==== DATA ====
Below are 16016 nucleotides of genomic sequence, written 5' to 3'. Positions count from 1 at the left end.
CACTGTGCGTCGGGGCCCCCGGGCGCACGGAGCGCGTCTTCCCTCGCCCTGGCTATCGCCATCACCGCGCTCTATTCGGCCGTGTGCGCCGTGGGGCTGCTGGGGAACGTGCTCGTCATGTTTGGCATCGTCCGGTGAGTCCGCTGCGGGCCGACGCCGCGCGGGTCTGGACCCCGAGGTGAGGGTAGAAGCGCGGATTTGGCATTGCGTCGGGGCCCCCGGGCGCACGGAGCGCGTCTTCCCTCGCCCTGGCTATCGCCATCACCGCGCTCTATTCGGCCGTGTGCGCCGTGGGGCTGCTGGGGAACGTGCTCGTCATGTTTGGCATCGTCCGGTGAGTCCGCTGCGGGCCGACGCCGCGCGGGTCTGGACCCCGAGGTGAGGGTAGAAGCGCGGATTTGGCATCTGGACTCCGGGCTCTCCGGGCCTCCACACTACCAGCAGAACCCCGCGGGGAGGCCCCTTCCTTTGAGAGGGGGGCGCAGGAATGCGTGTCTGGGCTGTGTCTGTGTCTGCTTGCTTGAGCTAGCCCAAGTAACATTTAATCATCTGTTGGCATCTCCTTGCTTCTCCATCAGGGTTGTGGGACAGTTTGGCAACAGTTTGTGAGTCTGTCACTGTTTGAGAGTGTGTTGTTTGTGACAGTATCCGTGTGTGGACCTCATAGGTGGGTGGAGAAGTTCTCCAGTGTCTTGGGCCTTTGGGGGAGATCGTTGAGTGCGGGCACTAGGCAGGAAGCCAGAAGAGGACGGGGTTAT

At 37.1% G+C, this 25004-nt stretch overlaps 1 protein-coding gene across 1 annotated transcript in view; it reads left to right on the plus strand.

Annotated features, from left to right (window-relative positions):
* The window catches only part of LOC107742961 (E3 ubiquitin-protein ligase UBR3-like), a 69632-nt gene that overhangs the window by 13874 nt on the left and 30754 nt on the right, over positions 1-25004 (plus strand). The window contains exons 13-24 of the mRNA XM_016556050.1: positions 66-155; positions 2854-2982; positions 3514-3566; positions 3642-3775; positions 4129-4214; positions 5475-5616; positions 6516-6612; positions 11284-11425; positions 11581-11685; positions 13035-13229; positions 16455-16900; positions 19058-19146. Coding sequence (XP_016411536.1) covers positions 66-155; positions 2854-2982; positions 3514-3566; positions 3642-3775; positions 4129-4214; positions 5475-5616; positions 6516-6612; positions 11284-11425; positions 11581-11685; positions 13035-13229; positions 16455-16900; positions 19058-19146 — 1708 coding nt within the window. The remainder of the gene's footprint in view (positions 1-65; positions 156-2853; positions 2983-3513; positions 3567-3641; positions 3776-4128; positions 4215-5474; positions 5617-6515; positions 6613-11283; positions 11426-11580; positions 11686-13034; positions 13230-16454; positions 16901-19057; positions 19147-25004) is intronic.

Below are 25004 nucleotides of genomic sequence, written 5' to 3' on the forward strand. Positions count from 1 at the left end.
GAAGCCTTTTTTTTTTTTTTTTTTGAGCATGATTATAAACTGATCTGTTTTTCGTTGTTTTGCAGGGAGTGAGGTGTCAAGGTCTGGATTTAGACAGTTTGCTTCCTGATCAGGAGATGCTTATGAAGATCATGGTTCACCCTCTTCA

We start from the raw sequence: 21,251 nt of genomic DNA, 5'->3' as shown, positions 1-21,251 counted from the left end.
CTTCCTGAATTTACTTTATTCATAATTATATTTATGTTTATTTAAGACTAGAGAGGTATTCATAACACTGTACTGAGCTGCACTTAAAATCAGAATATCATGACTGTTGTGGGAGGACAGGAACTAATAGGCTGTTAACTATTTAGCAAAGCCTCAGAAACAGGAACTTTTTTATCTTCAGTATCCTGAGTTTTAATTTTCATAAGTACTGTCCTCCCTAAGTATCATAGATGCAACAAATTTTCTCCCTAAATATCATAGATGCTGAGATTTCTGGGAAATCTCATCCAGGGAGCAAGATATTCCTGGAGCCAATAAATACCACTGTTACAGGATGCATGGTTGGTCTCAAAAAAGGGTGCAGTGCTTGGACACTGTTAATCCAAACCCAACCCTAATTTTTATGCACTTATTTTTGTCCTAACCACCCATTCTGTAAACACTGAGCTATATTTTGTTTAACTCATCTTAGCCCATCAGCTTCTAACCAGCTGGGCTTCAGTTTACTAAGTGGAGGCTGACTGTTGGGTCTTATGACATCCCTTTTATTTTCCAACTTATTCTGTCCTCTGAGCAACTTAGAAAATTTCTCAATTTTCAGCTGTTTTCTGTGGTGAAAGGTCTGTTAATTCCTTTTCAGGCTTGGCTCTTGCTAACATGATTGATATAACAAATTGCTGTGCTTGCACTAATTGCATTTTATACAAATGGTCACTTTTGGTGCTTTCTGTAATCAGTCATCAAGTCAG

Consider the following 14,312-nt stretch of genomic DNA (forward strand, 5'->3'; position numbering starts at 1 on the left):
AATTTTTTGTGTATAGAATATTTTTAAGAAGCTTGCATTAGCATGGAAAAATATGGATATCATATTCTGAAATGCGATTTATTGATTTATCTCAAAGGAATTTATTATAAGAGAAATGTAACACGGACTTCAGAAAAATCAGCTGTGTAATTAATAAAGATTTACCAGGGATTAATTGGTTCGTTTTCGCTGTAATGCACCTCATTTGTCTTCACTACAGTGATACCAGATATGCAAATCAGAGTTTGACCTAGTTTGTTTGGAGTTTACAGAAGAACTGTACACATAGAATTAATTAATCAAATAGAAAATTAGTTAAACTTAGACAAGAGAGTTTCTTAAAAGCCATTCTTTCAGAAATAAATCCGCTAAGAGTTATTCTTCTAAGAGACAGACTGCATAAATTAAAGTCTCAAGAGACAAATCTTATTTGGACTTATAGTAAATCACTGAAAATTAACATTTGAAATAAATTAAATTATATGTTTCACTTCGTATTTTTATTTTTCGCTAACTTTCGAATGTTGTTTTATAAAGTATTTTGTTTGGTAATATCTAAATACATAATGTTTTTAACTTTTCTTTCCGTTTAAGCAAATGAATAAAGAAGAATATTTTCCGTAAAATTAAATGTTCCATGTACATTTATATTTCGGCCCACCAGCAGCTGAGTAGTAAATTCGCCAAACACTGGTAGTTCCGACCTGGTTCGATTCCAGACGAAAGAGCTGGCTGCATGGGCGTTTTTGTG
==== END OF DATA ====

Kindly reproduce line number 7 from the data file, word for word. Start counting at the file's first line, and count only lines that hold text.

GAAGCCTTTTTTTTTTTTTTTTTTGAGCATGATTATAAACTGATCTGTTTTTCGTTGTTTTGCAGGGAGTGAGGTGTCAAGGTCTGGATTTAGACAGTTTGCTTCCTGATCAGGAGATGCTTATGAAGATCATGGTTCACCCTCTTCA